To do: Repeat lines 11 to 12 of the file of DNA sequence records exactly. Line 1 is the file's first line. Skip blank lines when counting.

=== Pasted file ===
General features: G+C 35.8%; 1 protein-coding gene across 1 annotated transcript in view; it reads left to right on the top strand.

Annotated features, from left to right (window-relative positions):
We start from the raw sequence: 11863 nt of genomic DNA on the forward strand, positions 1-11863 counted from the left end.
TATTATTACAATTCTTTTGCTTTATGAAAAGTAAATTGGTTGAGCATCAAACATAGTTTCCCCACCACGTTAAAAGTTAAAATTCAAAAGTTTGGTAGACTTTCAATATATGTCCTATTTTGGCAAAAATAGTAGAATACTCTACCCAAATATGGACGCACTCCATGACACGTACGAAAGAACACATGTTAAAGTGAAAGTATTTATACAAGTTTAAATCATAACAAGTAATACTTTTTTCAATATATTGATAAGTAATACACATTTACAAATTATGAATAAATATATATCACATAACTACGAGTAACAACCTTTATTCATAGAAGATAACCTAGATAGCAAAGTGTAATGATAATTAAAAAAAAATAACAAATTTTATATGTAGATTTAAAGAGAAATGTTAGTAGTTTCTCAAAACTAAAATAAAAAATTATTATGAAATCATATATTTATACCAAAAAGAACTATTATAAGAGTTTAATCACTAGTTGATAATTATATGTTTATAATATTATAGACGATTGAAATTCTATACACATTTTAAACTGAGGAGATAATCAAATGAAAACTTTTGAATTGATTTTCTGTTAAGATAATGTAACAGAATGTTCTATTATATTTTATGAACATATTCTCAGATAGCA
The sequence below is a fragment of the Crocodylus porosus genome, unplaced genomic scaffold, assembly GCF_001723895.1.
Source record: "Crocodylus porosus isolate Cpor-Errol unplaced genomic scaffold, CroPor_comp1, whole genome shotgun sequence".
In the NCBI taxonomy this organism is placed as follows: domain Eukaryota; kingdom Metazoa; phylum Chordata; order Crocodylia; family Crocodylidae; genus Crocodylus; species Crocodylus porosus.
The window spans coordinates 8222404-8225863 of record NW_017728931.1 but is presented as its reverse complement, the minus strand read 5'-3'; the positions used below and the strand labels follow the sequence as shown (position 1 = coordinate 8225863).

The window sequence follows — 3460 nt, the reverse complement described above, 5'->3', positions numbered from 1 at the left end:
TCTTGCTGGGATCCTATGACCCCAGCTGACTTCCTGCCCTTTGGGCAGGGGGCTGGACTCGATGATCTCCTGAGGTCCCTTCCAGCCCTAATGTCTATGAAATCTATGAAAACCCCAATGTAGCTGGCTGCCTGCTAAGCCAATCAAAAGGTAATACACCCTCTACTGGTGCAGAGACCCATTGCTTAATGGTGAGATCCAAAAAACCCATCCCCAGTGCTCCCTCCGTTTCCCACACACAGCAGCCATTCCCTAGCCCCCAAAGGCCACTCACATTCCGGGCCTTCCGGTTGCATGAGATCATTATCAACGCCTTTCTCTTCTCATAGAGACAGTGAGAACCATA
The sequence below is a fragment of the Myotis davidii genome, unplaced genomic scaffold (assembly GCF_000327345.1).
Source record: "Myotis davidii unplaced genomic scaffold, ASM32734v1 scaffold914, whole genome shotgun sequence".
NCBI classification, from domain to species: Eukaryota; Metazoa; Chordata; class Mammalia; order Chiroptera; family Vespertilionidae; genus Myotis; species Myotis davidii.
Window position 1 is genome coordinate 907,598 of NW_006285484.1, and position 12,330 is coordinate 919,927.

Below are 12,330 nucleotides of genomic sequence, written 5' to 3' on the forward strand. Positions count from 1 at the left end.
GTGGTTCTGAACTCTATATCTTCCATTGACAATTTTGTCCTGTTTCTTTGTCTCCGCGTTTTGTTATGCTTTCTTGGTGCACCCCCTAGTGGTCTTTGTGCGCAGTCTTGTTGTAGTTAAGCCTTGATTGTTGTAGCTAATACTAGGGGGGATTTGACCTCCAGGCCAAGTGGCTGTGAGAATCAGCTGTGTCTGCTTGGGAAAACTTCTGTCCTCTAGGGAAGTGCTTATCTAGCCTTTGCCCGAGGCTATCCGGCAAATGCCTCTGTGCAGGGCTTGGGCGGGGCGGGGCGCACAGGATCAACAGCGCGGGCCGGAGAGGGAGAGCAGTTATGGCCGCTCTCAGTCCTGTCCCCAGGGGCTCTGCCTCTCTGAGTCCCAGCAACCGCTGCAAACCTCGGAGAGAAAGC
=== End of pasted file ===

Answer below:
The sequence below is a fragment of the Myotis davidii genome, unplaced genomic scaffold (assembly GCF_000327345.1).
Source record: "Myotis davidii unplaced genomic scaffold, ASM32734v1 scaffold914, whole genome shotgun sequence".